A John Deere Publication
panorama of a farm facility

Eric Walker left his career in finance to take over his father Daryl's New Brunswick dairy farm in 2009 but brought the knowledge and management systems he gained with him.

Agriculture, Farm Operation   June 01, 2023

A Question of Governance


Is it time for a voting board of directors?

Farms across Canada and the United States have grown enormously in size and complexity over the past decade. Farmers manage staff and make $100,000 decisions all the time. Despite the scale of change happening on farms, the vast majority's decision-making systems and governance style haven't changed in a century. But Eric Walker would do things differently when he took over his family's dairy, Lonsview Farm Ltd. in New Line, New Brunswick.

"We created a five-person board of directors (BOD) to make all major decisions for our farm so there can never be a tie," Walker says. "Members are my father Daryl, my brother Matthew, myself, and we recruited two non-family members that we all agreed on to join us.

"We went this way because the valuation in farms is so large that you don't want to have everyone at the table to have the same built-in bias," Walker says. "It's too easy to make decisions because you've done something a certain way for 20 years. You need to have someone from the outside who asks, 'Well yeah, but why?'"

One of the biggest changes he implemented was to have all major farm decisions be approved by a voting board of directors. Eric's board consists of two family and two non-family members and himself. He says having non-family members ensures that everyone sitting at the table won't have the same built-in biases.

What's their purpose? Most farmers make all decisions by themselves; they answer to no one except possibly their banker. So, delegating this to a BOD requires a significant shift in management style. But doing this offers major advantages. One large benefit is that it provides an organized system for setting policies and direction for the farm, making all significant and strategic decisions. Each board member brings their own perspective, experiences, and expertise to the table. This means a much wider variety of factors and interests will be considered whenever a major decision is made.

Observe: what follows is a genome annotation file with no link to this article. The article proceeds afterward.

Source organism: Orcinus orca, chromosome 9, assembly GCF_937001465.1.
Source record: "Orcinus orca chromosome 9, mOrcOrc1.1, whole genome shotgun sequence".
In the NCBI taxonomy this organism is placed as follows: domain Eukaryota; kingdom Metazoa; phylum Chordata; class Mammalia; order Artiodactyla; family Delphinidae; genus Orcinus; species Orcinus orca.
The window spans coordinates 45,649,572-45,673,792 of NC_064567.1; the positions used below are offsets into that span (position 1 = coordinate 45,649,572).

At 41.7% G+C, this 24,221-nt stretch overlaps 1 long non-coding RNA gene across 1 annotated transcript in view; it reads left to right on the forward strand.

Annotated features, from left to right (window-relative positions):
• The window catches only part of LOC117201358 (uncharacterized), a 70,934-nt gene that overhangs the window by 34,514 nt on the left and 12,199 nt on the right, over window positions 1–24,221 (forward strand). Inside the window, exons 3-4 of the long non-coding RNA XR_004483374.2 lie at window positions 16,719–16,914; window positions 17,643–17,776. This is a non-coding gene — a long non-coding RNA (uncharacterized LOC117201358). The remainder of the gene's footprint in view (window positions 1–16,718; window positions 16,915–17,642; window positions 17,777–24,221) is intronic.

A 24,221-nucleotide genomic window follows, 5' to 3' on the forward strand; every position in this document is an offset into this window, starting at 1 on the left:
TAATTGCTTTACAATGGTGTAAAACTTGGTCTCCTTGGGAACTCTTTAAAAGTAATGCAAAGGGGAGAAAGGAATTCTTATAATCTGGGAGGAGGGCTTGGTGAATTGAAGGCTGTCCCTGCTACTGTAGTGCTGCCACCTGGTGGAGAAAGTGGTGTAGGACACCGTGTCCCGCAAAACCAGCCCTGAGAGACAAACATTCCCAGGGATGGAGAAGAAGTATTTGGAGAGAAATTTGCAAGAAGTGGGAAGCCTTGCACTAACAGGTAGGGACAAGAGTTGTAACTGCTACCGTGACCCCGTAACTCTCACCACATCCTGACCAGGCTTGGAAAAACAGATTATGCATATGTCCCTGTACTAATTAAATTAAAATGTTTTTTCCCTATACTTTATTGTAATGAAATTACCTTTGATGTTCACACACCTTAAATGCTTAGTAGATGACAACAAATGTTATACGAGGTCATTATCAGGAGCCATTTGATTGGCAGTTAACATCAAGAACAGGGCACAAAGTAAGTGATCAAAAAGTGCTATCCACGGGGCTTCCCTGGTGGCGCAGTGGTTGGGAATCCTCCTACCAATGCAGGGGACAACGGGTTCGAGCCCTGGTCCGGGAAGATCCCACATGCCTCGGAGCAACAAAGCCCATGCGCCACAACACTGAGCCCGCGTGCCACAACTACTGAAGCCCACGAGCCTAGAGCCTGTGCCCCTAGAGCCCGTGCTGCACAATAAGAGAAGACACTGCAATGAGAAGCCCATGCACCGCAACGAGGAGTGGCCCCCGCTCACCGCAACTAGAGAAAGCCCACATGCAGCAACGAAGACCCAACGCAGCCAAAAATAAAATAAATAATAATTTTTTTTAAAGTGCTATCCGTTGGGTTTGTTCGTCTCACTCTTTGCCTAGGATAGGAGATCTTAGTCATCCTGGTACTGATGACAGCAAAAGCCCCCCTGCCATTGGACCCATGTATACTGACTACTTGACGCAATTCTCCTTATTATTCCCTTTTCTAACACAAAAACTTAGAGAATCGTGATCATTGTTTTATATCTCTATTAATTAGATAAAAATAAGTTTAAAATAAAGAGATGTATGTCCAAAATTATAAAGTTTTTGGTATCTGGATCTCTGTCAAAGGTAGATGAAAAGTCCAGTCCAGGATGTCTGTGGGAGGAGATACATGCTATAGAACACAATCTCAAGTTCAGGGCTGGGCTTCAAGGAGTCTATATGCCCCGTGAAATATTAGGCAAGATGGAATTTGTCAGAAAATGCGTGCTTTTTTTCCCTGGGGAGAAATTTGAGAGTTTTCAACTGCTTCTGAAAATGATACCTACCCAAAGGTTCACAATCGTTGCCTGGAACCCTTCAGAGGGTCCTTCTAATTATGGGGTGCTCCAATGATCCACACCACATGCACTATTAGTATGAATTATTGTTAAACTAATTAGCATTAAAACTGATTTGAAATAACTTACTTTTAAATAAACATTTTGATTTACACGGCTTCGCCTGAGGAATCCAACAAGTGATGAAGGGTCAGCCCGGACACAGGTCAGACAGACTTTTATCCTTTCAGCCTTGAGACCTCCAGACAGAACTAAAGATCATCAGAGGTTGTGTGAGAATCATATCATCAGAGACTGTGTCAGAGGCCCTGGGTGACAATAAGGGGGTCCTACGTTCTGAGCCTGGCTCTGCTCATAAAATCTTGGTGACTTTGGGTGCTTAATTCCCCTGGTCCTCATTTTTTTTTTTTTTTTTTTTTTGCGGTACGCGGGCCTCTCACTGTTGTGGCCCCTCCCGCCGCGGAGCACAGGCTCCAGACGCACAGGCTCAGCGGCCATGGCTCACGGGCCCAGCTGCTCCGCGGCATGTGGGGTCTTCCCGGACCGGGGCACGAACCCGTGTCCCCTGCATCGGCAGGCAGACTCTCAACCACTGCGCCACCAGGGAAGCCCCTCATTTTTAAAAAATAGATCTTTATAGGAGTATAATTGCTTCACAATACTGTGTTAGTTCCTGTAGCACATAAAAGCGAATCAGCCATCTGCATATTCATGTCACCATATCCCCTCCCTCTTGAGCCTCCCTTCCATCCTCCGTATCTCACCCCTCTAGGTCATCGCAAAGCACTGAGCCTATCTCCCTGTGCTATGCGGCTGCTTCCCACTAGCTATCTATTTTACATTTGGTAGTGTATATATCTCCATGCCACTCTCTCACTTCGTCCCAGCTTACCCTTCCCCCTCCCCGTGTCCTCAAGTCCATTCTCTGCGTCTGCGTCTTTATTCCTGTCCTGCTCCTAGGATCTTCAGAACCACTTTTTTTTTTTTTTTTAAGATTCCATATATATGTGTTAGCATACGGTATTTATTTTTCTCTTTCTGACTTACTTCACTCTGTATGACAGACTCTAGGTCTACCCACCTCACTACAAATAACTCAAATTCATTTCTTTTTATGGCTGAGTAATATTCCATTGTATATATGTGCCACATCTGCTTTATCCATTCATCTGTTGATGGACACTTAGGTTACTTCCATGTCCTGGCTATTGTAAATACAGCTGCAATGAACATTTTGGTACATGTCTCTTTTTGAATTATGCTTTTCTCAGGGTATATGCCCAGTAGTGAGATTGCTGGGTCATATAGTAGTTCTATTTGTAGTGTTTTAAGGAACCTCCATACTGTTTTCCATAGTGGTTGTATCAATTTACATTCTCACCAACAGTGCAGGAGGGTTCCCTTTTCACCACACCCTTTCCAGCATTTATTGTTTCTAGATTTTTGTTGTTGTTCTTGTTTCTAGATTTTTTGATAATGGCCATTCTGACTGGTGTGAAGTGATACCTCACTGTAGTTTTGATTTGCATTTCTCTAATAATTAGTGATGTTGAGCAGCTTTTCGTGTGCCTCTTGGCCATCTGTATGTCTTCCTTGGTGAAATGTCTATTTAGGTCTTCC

Most farmers today must take landlords' and non-farming family stakeholders' opinions into consideration when they make decisions about their farm. Having a BOD can help reassure them that the farm and their interests are being managed in a responsible, ethical, and sustainable way. They can also foster a sense of unity and purpose among all farm stakeholders and bridge the growing disconnect between farms and the wider community they operate in.

Walker had spent a decade working in the finance industry in Alberta before he came back home to take over the dairy from his father. So for him, upgrading their operation's governance by adding a board was an obvious move to make. It's part of his plan to bring their management systems more in line with best practices found in other industries.

"I grew up in the banking world where every major transaction requires a cost analysis, a cost benefit analysis, a SWOT analysis where you look for strengths, weaknesses, opportunities and threats," Walker says. "It helps to determine whether it's a good decision and if it aligns with our business plan." Having a BOD helps ensure that they don't overlook something vital that they should have considered.

While the number of farms with a voting BOD is still relatively small in Canada, it's rapidly becoming a common way for large American farms to govern their operations. Walker says nearly every 2000-cow and larger dairy farm now has one. Board members often include people with diverse working backgrounds such as an accountant, a lawyer, a nutritionist, an agronomist, a vet, and a business owner.

Ceding some control to a voting BOD is a very big step for many. Poll after poll shows that being their own boss is one of the main things farmers like about their career. But as the old saying goes, heavy is the head that wears the crown; it's stressful to carry the full weight of every major farm decision on your shoulders. So it's liberating to be able to share the load with a solid board of directors, a team of good decision makers you can rely on. ‡

Read More

woman with gas mask and long gloves on tending to coffee bean roaster


A Cowgirl's Coffee

Cast iron roasting keeps the family home on the range.

man with wide brimmed hat on hugging a tree


The Real Tree Huggers

Community leaders search for champion trees.